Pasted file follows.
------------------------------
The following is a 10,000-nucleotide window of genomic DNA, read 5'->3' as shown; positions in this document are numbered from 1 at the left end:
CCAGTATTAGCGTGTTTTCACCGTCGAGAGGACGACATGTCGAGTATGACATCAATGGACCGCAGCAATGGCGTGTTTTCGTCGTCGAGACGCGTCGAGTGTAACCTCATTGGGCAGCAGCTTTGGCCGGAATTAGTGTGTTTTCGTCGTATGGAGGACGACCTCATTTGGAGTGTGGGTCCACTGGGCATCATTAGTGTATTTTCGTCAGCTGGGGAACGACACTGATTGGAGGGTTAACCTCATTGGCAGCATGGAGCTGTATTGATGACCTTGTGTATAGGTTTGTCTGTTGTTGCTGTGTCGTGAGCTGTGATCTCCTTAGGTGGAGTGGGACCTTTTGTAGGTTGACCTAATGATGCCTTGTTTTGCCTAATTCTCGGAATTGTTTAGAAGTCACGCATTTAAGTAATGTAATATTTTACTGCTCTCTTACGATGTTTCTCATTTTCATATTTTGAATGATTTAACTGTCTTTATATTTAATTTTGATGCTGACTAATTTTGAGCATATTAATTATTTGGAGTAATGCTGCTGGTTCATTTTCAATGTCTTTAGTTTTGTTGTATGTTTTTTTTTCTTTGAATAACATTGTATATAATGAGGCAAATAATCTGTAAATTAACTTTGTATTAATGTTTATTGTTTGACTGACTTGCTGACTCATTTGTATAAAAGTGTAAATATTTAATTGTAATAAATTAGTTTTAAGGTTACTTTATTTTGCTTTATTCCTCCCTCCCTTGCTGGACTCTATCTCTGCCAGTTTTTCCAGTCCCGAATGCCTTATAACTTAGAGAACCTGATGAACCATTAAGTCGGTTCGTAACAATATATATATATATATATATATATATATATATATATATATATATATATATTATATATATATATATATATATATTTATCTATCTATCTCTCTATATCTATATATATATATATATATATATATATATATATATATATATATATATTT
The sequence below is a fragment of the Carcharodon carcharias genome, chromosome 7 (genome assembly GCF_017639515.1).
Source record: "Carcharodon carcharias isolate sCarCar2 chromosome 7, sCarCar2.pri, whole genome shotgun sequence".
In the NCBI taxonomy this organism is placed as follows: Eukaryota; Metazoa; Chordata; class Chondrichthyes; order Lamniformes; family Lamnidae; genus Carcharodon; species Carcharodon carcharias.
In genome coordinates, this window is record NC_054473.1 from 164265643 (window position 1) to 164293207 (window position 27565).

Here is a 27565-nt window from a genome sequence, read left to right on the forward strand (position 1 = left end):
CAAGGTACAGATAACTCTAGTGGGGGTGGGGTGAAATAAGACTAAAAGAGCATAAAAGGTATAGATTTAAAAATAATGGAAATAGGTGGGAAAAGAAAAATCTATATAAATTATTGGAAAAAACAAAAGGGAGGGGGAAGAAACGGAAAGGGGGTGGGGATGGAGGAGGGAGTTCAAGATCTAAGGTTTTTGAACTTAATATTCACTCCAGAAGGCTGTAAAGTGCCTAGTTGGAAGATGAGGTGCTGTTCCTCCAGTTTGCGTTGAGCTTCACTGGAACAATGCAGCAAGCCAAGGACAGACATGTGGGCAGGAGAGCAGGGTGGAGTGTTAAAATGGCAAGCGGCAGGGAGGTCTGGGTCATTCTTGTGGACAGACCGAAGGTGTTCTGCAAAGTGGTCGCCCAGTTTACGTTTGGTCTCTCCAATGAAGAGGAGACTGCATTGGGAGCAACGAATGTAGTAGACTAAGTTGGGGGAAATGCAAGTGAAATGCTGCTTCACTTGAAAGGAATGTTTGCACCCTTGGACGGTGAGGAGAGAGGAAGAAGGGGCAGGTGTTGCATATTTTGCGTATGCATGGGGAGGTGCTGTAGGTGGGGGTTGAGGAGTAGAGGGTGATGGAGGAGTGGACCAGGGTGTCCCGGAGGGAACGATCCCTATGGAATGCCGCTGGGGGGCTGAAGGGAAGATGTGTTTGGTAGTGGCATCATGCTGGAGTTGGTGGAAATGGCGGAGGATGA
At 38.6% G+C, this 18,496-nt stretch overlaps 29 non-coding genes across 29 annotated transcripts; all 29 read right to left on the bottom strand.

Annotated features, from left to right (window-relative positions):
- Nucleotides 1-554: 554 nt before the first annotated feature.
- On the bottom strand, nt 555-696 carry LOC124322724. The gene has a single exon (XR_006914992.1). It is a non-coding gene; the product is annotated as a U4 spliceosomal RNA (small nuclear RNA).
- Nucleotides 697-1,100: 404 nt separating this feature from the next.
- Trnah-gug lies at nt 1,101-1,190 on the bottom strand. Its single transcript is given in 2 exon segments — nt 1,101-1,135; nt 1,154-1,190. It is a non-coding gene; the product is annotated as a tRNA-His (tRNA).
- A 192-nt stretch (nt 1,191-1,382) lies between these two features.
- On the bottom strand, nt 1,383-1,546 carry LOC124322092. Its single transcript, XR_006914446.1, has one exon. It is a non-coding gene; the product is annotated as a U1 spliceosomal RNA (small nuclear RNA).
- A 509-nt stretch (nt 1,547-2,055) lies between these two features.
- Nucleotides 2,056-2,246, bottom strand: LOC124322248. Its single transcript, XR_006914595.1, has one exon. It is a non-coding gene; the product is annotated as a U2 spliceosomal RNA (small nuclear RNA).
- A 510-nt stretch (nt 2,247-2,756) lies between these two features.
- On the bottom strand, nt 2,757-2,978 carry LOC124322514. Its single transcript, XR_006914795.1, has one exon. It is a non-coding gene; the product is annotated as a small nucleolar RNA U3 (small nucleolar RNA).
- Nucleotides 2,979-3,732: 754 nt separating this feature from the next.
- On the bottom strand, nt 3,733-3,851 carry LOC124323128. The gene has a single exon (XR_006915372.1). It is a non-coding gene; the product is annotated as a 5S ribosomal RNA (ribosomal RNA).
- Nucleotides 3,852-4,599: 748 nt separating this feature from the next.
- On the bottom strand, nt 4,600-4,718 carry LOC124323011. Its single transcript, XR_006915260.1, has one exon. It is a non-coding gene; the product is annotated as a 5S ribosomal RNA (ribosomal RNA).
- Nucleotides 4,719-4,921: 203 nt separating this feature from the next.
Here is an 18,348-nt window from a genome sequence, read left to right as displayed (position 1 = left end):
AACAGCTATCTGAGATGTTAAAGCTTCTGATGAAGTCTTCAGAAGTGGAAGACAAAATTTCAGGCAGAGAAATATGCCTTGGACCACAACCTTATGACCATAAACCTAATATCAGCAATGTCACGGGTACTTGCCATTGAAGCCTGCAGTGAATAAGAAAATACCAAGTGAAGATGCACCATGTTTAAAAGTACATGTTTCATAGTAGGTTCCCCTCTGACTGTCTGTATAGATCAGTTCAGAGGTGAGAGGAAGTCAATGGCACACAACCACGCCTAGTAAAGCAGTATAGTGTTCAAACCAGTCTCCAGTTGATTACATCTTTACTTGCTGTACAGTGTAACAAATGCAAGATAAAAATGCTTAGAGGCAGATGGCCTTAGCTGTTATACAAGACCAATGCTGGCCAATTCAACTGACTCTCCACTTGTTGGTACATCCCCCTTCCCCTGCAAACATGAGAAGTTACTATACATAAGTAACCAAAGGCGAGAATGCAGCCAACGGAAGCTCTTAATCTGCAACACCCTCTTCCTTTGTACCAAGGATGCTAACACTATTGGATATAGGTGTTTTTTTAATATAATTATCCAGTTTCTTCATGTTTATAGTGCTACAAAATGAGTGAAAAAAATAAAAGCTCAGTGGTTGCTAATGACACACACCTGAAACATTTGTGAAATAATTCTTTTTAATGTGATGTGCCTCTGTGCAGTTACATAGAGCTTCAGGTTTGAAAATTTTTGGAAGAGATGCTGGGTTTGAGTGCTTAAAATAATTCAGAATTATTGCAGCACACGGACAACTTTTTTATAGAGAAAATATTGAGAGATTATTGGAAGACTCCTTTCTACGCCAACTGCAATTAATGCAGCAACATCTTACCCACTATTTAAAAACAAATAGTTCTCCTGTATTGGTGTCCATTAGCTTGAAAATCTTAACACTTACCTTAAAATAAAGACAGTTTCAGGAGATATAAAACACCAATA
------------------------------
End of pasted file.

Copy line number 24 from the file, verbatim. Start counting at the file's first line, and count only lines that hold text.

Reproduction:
- On the bottom strand, nt 4,600-4,718 carry LOC124323011. Its single transcript, XR_006915260.1, has one exon. It is a non-coding gene; the product is annotated as a 5S ribosomal RNA (ribosomal RNA).